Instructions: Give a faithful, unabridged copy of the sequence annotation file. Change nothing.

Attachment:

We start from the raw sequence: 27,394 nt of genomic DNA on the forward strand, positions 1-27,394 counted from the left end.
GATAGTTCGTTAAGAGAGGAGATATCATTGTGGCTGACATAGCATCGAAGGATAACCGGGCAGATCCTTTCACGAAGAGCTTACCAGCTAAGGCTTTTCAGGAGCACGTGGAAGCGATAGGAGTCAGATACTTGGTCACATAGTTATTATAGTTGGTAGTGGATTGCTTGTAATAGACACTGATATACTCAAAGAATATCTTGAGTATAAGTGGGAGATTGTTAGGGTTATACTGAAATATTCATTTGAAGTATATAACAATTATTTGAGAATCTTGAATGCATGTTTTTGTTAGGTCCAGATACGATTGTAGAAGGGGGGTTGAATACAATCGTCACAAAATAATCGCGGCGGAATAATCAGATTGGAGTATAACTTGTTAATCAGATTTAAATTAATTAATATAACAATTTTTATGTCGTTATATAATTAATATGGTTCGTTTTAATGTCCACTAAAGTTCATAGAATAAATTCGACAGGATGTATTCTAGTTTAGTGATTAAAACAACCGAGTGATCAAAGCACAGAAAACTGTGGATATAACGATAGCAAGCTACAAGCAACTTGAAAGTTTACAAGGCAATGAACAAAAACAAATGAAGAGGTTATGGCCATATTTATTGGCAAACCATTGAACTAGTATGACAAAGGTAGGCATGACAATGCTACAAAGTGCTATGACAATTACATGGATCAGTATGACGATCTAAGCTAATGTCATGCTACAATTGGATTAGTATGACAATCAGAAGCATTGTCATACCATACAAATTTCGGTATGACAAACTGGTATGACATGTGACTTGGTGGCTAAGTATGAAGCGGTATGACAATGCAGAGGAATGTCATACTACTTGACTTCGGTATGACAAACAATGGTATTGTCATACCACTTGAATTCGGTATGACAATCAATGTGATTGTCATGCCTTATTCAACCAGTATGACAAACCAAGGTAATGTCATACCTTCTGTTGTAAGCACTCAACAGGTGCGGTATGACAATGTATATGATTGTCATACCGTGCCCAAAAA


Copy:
We start from the raw sequence: 27,394 nt of genomic DNA on the forward strand, positions 1-27,394 counted from the left end.
GATAGTTCGTTAAGAGAGGAGATATCATTGTGGCTGACATAGCATCGAAGGATAACCGGGCAGATCCTTTCACGAAGAGCTTACCAGCTAAGGCTTTTCAGGAGCACGTGGAAGCGATAGGAGTCAGATACTTGGTCACATAGTTATTATAGTTGGTAGTGGATTGCTTGTAATAGACACTGATATACTCAAAGAATATCTTGAGTATAAGTGGGAGATTGTTAGGGTTATACTGAAATATTCATTTGAAGTATATAACAATTATTTGAGAATCTTGAATGCATGTTTTTGTTAGGTCCAGATACGATTGTAGAAGGGGGGTTGAATACAATCGTCACAAAATAATCGCGGCGGAATAATCAGATTGGAGTATAACTTGTTAATCAGATTTAAATTAATTAATATAACAATTTTTATGTCGTTATATAATTAATATGGTTCGTTTTAATGTCCACTAAAGTTCATAGAATAAATTCGACAGGATGTATTCTAGTTTAGTGATTAAAACAACCGAGTGATCAAAGCACAGAAAACTGTGGATATAACGATAGCAAGCTACAAGCAACTTGAAAGTTTACAAGGCAATGAACAAAAACAAATGAAGAGGTTATGGCCATATTTATTGGCAAACCATTGAACTAGTATGACAAAGGTAGGCATGACAATGCTACAAAGTGCTATGACAATTACATGGATCAGTATGACGATCTAAGCTAATGTCATGCTACAATTGGATTAGTATGACAATCAGAAGCATTGTCATACCATACAAATTTCGGTATGACAAACTGGTATGACATGTGACTTGGTGGCTAAGTATGAAGCGGTATGACAATGCAGAGGAATGTCATACTACTTGACTTCGGTATGACAAACAATGGTATTGTCATACCACTTGAATTCGGTATGACAATCAATGTGATTGTCATGCCTTATTCAACCAGTATGACAAACCAAGGTAATGTCATACCTTCTGTTGTAAGCACTCAACAGGTGCGGTATGACAATGTATATGATTGTCATACCGTGCCCAAAAA